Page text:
Updated on May 3, 2016
Mehnaz Tasnim '13 fondly recalls her upbringing in Dhaka, the sprawling urban capital of Bangladesh. However, her experience last summer as an intern in the Women's Rights division of Action Aid--an international anti-poverty agency operating in Bangladesh--revealed that a number of her fellow countrywomen are not nearly as lucky.
Tasked with conducting field research on the harassment of schoolgirls in mostly impoverished areas of Dhaka, Tasnim was surprised by the extent of the abuse perpetrated against the young women in these communities.
"It was a very eye-opening experience for me in the sense that although I had spent my entire life in Bangladesh, I knew very little about the incidence of acid violence, eve teasing"—a euphemism for street harassment and sexual bullying—"and sexual harassment that young Bangladeshi women constantly face," she said.
Tasnim honed her research and communication skills by designing surveys and administering them to female students, their parents, and schoolteachers. She collected the testimonies of girls who had been mistreated, and together they explored approaches that might curb the abuse against women in their community. Mehnaz wrote a final report depicting her findings and offering recommendations for how to improve the circumstances surrounding these young women--both inside and outside the classroom.
Tasnim attributes her interest in participating in the internship to her experiences as a first-year student at Mount Holyoke.
"Having spent a year at Mount Holyoke, and having been exposed to the empowering environment that is cultivated on campus, I became more sensitive to the inequalities in Bangladesh and--in particular--the challenges confronting Bangladeshi women," she said.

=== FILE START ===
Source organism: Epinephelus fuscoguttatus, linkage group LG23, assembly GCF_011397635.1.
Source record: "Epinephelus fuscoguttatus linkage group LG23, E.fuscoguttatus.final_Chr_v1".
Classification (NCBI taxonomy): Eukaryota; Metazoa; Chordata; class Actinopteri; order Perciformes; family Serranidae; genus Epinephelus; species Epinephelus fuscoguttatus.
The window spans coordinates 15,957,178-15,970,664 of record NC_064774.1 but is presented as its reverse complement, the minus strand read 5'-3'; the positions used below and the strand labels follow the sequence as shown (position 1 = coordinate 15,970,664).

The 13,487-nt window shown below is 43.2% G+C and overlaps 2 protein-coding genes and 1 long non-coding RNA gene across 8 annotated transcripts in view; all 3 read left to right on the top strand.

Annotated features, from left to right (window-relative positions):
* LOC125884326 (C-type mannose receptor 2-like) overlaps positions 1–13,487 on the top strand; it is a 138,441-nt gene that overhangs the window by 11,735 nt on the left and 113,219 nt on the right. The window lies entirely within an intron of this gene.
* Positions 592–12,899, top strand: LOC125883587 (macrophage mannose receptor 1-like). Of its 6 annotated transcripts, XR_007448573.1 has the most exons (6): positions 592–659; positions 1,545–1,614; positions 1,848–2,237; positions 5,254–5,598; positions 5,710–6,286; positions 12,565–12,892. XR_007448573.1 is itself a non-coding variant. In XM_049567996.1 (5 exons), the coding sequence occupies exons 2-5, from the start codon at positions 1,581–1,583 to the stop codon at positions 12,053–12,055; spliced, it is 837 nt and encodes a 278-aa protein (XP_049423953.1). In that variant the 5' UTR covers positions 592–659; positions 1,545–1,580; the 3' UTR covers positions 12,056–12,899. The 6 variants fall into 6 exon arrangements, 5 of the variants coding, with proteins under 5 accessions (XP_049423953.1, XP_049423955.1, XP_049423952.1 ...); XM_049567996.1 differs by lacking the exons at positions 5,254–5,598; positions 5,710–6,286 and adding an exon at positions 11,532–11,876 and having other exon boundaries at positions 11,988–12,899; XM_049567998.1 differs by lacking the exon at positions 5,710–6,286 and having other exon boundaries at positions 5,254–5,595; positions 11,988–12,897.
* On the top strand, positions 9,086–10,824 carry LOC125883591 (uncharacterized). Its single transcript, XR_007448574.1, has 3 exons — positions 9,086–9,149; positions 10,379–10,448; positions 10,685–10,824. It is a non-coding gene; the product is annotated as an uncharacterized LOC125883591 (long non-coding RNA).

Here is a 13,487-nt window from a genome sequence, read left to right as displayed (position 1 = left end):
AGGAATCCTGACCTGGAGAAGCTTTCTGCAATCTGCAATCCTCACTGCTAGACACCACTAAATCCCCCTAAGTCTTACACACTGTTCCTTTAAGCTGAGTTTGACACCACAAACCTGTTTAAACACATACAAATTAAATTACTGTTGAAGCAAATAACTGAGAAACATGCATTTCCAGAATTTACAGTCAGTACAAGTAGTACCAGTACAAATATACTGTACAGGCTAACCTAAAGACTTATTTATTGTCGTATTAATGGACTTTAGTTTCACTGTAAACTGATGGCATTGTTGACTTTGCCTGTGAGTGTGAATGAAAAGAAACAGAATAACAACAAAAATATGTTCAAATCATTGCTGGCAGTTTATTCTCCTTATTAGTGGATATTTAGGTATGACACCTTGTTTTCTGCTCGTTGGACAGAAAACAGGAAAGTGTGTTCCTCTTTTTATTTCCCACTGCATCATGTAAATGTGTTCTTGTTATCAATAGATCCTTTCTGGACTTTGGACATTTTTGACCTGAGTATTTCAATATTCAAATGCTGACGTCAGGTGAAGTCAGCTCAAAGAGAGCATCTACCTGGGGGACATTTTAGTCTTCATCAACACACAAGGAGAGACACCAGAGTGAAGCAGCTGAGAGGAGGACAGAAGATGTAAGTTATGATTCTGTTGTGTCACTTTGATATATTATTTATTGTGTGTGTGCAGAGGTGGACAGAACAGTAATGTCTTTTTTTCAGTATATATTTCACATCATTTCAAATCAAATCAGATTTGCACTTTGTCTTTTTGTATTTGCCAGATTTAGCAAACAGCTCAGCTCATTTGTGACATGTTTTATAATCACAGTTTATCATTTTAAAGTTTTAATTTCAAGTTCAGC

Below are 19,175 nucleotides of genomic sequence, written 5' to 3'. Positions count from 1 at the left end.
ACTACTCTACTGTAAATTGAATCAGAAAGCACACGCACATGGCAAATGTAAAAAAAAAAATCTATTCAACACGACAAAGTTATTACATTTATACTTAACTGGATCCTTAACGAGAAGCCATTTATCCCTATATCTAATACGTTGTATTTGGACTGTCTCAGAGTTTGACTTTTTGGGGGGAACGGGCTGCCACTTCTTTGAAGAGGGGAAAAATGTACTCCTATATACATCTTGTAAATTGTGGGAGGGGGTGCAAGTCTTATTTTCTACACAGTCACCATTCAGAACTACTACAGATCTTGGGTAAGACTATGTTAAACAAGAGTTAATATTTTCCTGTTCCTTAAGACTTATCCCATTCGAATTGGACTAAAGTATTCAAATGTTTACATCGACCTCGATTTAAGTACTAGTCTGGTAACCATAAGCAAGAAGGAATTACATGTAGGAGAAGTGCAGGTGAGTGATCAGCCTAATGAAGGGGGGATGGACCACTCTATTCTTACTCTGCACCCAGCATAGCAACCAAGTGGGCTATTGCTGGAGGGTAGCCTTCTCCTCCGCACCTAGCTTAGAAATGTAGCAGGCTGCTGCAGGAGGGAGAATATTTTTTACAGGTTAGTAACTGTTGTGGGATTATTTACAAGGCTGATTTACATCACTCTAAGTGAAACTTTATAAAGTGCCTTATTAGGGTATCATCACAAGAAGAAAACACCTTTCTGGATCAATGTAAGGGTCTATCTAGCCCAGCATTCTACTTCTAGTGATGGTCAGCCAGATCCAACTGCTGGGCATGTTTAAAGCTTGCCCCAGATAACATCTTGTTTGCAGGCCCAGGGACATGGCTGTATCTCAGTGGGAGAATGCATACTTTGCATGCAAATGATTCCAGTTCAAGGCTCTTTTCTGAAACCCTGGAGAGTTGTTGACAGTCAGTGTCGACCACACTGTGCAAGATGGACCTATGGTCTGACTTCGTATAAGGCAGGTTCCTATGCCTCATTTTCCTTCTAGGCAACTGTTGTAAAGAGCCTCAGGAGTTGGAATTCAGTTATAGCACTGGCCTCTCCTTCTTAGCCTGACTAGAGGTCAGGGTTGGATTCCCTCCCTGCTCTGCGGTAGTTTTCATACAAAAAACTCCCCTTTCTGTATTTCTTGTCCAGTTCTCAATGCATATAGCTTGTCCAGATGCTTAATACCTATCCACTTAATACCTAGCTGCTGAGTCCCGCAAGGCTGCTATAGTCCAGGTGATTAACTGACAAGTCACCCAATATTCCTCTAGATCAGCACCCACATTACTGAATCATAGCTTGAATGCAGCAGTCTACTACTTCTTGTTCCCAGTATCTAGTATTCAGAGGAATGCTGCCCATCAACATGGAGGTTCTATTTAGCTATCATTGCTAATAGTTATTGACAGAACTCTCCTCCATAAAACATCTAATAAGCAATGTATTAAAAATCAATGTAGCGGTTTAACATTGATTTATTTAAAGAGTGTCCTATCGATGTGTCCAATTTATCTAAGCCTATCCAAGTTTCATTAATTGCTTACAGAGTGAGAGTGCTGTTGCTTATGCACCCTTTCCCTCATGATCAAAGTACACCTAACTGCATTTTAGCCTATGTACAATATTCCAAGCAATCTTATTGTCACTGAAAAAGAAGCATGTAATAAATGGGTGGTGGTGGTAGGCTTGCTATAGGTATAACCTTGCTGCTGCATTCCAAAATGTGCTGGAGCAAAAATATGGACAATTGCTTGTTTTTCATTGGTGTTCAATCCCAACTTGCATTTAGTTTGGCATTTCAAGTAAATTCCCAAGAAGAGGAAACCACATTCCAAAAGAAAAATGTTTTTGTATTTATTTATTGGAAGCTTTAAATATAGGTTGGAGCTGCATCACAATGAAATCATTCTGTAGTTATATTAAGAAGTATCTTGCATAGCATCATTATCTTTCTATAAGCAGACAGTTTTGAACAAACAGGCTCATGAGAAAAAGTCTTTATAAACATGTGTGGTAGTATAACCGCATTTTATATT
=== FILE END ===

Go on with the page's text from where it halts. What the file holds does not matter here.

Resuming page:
Despite the regrettable findings of her research, Tasnim has nonetheless found reason for hope in the resilience and strength of the girls whom she came to know well.
"What was surprising was that, although the girls that I spoke to were from exceedingly poor backgrounds and had grown up in the slums, they still had a very vivid idea of their rights," she explained.
Tasnim, an architecture major, admits that while she has never considered herself to be an activist, her internship at Action Aid has inspired her to pursue social and political change in her home country.
"This experience has convinced me that following graduation, I would like to use the knowledge and skills I have acquired through my architectural studies to help build the infrastructure of underserved and underdeveloped communities across Bangladesh," she said.
Tasnim also credits the liberal arts education that she is receiving at Mount Holyoke with allowing her to explore and develop her diverse interests.
"If I was strictly specializing in architecture, I would not have taken the sociology, gender studies, or history classes which were so important in helping me navigate this internship and make the most of my experience."